HOUSTON – After days of hitting record-high positivity rates in Texas last week, the numbers fell dramatically. State health officials said that fluctuation was caused by problems in data being reported by some labs.
On Aug. 7, the seven-day positivity rate hit a record of 19.41%. That number continued to climb until it hit an all-time high of 24.5% on Aug. 11. The next day, the rate plummeted seven points and fell to 11.25% on Aug. 15.
Lara Anton, of the Texas Department of State Health Services, said that rollercoaster rate was caused by coding errors on data that was being entered by three labs in Texas — Walgreens, Christus Meditech and Quest Diagnostic. The error prevented 500,000 test results from being properly uploaded to the state’s database, Anton said.
Anton said there is not a standardized way that labs report testing data, so the state uses software to format the reports so they can be input into the state’s database. She said that if the software cannot properly format the data, the result is an error code.
Anton said the errors have since been resolved are results are now being properly entered into the system, but the positive tests that were part of the backlog have to be checked by local health departments to make sure the tests are not counted twice.
Officials are now working on a system that can identify these types of errors sooner and prevent another backlog, Anton said.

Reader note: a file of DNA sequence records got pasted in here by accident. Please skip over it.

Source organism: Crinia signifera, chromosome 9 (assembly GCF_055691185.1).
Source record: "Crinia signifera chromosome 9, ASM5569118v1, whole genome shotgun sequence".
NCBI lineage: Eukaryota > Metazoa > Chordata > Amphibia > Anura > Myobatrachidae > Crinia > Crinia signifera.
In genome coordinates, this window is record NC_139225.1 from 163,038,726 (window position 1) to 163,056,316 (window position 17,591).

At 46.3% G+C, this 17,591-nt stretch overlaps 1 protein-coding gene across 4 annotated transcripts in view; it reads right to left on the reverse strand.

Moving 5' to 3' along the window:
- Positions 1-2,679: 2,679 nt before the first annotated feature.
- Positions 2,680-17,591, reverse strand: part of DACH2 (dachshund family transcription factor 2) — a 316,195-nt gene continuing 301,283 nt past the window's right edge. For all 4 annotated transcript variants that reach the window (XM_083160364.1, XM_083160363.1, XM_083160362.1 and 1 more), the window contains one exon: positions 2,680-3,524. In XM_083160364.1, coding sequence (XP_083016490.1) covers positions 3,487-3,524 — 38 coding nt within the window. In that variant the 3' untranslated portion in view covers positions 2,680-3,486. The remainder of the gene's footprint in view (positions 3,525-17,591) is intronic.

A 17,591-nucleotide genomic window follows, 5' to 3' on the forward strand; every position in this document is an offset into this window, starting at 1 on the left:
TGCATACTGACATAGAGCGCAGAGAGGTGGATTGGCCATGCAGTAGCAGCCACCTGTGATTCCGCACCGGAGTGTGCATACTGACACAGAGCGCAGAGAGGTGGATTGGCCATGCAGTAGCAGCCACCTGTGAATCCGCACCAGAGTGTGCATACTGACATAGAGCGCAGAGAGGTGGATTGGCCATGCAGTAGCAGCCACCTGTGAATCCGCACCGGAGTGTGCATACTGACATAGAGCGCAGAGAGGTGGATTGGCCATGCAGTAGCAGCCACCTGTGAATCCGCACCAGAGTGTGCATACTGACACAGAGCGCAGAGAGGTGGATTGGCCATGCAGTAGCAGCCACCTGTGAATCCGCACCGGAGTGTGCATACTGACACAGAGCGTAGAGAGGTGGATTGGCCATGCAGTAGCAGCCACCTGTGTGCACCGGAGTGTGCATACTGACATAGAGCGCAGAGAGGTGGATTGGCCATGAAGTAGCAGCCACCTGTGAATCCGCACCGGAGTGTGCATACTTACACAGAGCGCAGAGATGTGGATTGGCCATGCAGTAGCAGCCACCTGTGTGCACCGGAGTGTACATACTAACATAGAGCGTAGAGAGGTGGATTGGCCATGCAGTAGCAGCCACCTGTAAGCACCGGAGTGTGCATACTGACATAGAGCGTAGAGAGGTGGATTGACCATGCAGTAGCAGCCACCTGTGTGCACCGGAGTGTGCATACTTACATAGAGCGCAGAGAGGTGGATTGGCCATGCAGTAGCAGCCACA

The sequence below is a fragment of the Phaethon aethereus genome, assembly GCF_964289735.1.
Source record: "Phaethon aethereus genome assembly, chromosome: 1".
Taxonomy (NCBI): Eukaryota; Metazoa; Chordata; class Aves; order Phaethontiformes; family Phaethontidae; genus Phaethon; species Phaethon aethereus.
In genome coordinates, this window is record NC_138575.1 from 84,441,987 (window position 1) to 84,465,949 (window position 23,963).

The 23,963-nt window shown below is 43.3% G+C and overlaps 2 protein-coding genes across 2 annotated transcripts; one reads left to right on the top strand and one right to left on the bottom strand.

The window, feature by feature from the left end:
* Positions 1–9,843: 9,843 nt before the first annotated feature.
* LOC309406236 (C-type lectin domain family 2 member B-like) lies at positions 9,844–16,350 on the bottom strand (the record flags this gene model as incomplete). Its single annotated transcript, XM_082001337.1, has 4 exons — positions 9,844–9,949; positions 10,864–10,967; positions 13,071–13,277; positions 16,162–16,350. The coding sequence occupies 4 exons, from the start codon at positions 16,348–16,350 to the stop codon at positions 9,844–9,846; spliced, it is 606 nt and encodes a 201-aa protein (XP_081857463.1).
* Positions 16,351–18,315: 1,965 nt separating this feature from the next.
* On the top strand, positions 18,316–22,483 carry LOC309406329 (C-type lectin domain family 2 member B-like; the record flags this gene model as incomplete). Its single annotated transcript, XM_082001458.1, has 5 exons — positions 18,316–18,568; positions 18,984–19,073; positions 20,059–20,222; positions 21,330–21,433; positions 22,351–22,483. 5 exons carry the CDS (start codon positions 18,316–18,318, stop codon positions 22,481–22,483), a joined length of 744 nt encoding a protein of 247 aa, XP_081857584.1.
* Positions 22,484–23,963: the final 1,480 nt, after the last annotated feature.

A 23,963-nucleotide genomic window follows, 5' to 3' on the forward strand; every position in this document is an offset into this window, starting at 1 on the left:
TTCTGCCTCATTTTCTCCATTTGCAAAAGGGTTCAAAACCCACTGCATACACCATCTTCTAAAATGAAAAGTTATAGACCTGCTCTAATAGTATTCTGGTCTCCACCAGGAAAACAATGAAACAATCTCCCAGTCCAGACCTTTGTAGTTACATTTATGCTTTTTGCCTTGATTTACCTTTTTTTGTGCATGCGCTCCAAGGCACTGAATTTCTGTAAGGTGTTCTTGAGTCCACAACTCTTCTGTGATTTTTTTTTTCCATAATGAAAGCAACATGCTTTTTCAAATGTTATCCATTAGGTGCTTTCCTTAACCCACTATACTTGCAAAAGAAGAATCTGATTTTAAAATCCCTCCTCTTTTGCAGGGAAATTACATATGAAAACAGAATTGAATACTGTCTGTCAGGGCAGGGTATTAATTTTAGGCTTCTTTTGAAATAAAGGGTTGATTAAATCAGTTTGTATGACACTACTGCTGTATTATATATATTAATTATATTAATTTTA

Anton said most of the results in these half-million tests were negative, and the errors did not prevent anyone from receiving their results.
What the labs are saying
Explanations from the labs named by Anton varied widely.
Erin Loverher, of Walgreens, said there was a discrepancy in the coding requirements of the data being reported by the company and that the issue has since been resolved.
“This issue in no way affected the accuracy of the test results or the timely reporting of test results to patients,” Loverher said in a written statement.
A spokeswoman for Quest blamed the issue on a server being switched by the state without informing the company of the change.
“We were first alerted on May 7 there was an issue,” the spokeswoman for Quest said in a written statement. “We immediately worked with Texas DOH to trouble shoot the issue that day. The data feed issue has since been resolved.”
Christus Health officials said they had not been told by the state that there was a problem with the data.
“As part of our normal data integrity efforts, we constantly review our data submitted to all third party entities to ensure we have accurate public reporting,” Christus Health officials said in a written statement.